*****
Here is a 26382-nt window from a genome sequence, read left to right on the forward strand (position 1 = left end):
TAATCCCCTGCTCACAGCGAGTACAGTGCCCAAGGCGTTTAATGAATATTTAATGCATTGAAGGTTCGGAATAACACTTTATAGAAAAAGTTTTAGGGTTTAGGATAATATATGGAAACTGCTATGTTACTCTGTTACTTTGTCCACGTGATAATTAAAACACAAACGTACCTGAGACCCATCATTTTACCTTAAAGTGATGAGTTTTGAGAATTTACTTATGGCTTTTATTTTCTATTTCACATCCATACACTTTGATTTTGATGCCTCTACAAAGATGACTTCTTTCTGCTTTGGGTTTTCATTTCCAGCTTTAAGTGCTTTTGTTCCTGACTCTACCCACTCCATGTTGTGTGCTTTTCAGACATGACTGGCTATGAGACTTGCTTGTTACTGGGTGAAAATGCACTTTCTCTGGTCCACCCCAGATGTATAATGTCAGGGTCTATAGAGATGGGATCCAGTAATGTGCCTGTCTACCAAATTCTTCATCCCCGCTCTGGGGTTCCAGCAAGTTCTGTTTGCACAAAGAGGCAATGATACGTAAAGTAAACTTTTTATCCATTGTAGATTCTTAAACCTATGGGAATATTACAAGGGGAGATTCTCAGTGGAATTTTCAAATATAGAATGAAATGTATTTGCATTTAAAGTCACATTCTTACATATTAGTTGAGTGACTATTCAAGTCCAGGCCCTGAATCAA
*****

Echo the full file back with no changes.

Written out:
Here is a 26382-nt window from a genome sequence, read left to right on the forward strand (position 1 = left end):
TAATCCCCTGCTCACAGCGAGTACAGTGCCCAAGGCGTTTAATGAATATTTAATGCATTGAAGGTTCGGAATAACACTTTATAGAAAAAGTTTTAGGGTTTAGGATAATATATGGAAACTGCTATGTTACTCTGTTACTTTGTCCACGTGATAATTAAAACACAAACGTACCTGAGACCCATCATTTTACCTTAAAGTGATGAGTTTTGAGAATTTACTTATGGCTTTTATTTTCTATTTCACATCCATACACTTTGATTTTGATGCCTCTACAAAGATGACTTCTTTCTGCTTTGGGTTTTCATTTCCAGCTTTAAGTGCTTTTGTTCCTGACTCTACCCACTCCATGTTGTGTGCTTTTCAGACATGACTGGCTATGAGACTTGCTTGTTACTGGGTGAAAATGCACTTTCTCTGGTCCACCCCAGATGTATAATGTCAGGGTCTATAGAGATGGGATCCAGTAATGTGCCTGTCTACCAAATTCTTCATCCCCGCTCTGGGGTTCCAGCAAGTTCTGTTTGCACAAAGAGGCAATGATACGTAAAGTAAACTTTTTATCCATTGTAGATTCTTAAACCTATGGGAATATTACAAGGGGAGATTCTCAGTGGAATTTTCAAATATAGAATGAAATGTATTTGCATTTAAAGTCACATTCTTACATATTAGTTGAGTGACTATTCAAGTCCAGGCCCTGAATCAA